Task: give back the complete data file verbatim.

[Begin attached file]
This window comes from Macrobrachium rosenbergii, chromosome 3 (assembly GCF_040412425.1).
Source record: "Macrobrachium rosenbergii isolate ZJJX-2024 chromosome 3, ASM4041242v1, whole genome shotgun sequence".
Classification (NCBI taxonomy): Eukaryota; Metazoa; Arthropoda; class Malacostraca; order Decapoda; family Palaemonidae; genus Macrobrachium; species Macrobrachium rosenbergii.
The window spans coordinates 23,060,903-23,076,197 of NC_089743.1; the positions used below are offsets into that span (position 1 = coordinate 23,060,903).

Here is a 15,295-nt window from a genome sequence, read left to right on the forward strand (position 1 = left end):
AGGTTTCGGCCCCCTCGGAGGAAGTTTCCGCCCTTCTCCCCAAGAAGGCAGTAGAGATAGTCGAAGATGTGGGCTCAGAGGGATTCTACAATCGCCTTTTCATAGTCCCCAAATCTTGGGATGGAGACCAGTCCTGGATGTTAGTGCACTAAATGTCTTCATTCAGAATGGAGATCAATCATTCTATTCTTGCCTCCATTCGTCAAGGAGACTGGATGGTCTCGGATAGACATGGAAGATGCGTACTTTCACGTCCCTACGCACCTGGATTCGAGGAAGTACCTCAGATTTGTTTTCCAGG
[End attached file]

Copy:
This window comes from Macrobrachium rosenbergii, chromosome 3 (assembly GCF_040412425.1).
Source record: "Macrobrachium rosenbergii isolate ZJJX-2024 chromosome 3, ASM4041242v1, whole genome shotgun sequence".
Classification (NCBI taxonomy): Eukaryota; Metazoa; Arthropoda; class Malacostraca; order Decapoda; family Palaemonidae; genus Macrobrachium; species Macrobrachium rosenbergii.
The window spans coordinates 23,060,903-23,076,197 of NC_089743.1; the positions used below are offsets into that span (position 1 = coordinate 23,060,903).

Here is a 15,295-nt window from a genome sequence, read left to right on the forward strand (position 1 = left end):
AGGTTTCGGCCCCCTCGGAGGAAGTTTCCGCCCTTCTCCCCAAGAAGGCAGTAGAGATAGTCGAAGATGTGGGCTCAGAGGGATTCTACAATCGCCTTTTCATAGTCCCCAAATCTTGGGATGGAGACCAGTCCTGGATGTTAGTGCACTAAATGTCTTCATTCAGAATGGAGATCAATCATTCTATTCTTGCCTCCATTCGTCAAGGAGACTGGATGGTCTCGGATAGACATGGAAGATGCGTACTTTCACGTCCCTACGCACCTGGATTCGAGGAAGTACCTCAGATTTGTTTTCCAGG